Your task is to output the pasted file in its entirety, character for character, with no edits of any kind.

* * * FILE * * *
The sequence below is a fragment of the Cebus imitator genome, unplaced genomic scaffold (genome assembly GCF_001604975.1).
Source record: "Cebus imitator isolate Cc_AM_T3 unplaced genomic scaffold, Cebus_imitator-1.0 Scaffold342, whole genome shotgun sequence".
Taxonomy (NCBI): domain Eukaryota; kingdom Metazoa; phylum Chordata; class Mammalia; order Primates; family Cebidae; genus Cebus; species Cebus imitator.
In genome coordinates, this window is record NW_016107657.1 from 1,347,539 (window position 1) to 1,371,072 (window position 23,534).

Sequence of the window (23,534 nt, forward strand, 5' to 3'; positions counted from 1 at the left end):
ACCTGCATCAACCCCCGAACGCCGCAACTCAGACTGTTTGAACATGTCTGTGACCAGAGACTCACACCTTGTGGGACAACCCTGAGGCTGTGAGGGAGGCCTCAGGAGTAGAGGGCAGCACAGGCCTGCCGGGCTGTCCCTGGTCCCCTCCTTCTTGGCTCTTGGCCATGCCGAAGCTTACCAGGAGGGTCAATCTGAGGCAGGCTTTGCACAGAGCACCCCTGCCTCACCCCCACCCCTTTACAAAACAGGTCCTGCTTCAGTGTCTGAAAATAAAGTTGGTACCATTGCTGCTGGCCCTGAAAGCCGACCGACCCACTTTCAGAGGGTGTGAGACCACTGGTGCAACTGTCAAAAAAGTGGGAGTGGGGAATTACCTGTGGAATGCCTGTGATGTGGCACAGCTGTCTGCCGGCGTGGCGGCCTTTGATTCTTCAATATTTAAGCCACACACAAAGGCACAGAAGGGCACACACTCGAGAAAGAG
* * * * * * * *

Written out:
The sequence below is a fragment of the Cebus imitator genome, unplaced genomic scaffold (genome assembly GCF_001604975.1).
Source record: "Cebus imitator isolate Cc_AM_T3 unplaced genomic scaffold, Cebus_imitator-1.0 Scaffold342, whole genome shotgun sequence".
Taxonomy (NCBI): domain Eukaryota; kingdom Metazoa; phylum Chordata; class Mammalia; order Primates; family Cebidae; genus Cebus; species Cebus imitator.
In genome coordinates, this window is record NW_016107657.1 from 1,347,539 (window position 1) to 1,371,072 (window position 23,534).

Sequence of the window (23,534 nt, forward strand, 5' to 3'; positions counted from 1 at the left end):
ACCTGCATCAACCCCCGAACGCCGCAACTCAGACTGTTTGAACATGTCTGTGACCAGAGACTCACACCTTGTGGGACAACCCTGAGGCTGTGAGGGAGGCCTCAGGAGTAGAGGGCAGCACAGGCCTGCCGGGCTGTCCCTGGTCCCCTCCTTCTTGGCTCTTGGCCATGCCGAAGCTTACCAGGAGGGTCAATCTGAGGCAGGCTTTGCACAGAGCACCCCTGCCTCACCCCCACCCCTTTACAAAACAGGTCCTGCTTCAGTGTCTGAAAATAAAGTTGGTACCATTGCTGCTGGCCCTGAAAGCCGACCGACCCACTTTCAGAGGGTGTGAGACCACTGGTGCAACTGTCAAAAAAGTGGGAGTGGGGAATTACCTGTGGAATGCCTGTGATGTGGCACAGCTGTCTGCCGGCGTGGCGGCCTTTGATTCTTCAATATTTAAGCCACACACAAAGGCACAGAAGGGCACACACTCGAGAAAGAG